He may have become one of Hollywood’s biggest actors, but Karl Malden loved his family more than anything else — including his more than 70-year marriage to Mona Greenberg, the former actress and mother of his beloved daughters, Carla Malden and Mila Malden. “He was a magnificent, fantastic father,” Carla, 66, exclusively gushed to Closer Weekly in the magazine’s latest issue, on newsstands now.
“He was funny and caring and in a lot of ways he was like a big child himself,” she added of her legendary dad, who died from natural causes at 97 in 2009. “Children adored him, and he adored children.”
The family moved into a home on a canyon in L.A., where he was neighbors with fellow movie stars like Richard Widmark and Eva Marie Saint. Though Karl often had to travel for jobs, he made sure to include his kids in his work whenever he was home. “I remember my sister and I rehearsing all his songs from Gypsy with him after dinner every night,” Mila, 72, shared with Closer of her dad’s role in the 1962 musical. “He was goofy, warm and sweet.”
Even though Karl rose to superstardom in the 1950s, the Streetcar Named Desire actor didn’t necessarily look like the typical movie star. “I learned in my second year of drama school I was not a leading man — I was a character actor,” he once told The Los Angeles Times in 2004. “So I thought, ‘I’d better be the best character actor around.'”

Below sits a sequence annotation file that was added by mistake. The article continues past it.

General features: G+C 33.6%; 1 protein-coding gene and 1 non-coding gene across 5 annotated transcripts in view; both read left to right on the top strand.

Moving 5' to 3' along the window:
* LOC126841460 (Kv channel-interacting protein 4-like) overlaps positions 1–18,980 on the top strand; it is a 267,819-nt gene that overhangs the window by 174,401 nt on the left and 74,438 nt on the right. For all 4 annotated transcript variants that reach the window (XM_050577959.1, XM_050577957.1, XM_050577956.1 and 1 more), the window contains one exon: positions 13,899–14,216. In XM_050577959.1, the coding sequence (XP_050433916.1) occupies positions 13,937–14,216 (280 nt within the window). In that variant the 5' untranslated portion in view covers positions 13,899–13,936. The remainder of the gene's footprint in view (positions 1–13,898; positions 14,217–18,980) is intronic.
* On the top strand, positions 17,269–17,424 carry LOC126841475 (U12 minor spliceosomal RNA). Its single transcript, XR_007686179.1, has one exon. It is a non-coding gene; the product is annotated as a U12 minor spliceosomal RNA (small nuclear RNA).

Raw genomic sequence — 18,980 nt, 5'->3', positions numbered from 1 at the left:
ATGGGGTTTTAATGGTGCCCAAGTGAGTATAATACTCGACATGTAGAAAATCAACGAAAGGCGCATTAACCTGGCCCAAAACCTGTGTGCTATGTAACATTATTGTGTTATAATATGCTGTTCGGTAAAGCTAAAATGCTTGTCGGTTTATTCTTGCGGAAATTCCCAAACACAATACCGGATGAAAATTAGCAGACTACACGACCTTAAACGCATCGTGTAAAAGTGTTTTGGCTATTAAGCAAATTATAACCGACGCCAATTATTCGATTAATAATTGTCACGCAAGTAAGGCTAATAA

That’s exactly what he became, bringing a workingman’s ethic to his career that he’d learned while toiling in the steel mills of Gary, Indiana, alongside his Serbian-immigrant father. At 22 in 1934, Karl quit studying acting. “When I told my father, he said, ‘Are you crazy? You want to give up a good job in the middle of the Depression?'” Karl recalled to the Associated Press in 1962. “Thank God for my mother. She said to give it a try.”
Karl’s versatility as an actor became his calling card, as he played characters ranging from a streetwise priest in 1954’s On the Waterfront alongside lifelong close friend Marlon Brando, to a villainous rancher in director Blake Edwards’ 1971 Western Wild Rovers. “He picked parts that were different from each other, so he was never pigeonholed,” said Mila. “And he always threw himself into whatever he was doing 150 percent.”
He wasn’t above taking a gig doing TV commercials for American Express. “Laurence Olivier was doing an ad campaign for Polaroid cameras, so he figured, ‘Well, if Olivier can do it, I can do it,'” Carla says. “He shot one ad a week for 21 years, and he was happy to do it.”
But Karl’s two daughters said their dad was happiest when he was with his family, which came to include great-grandchildren. “He was never cantankerous — he was always loving and grateful,” Carla marveled. “He considered himself enormously fortunate, and he was always surrounded by family who adored him.”
The Streets of San Francisco actor’s daughters said he left behind a legacy of love. “He had a really magnificent life,” Carla said. “It was beyond his wildest dreams.”
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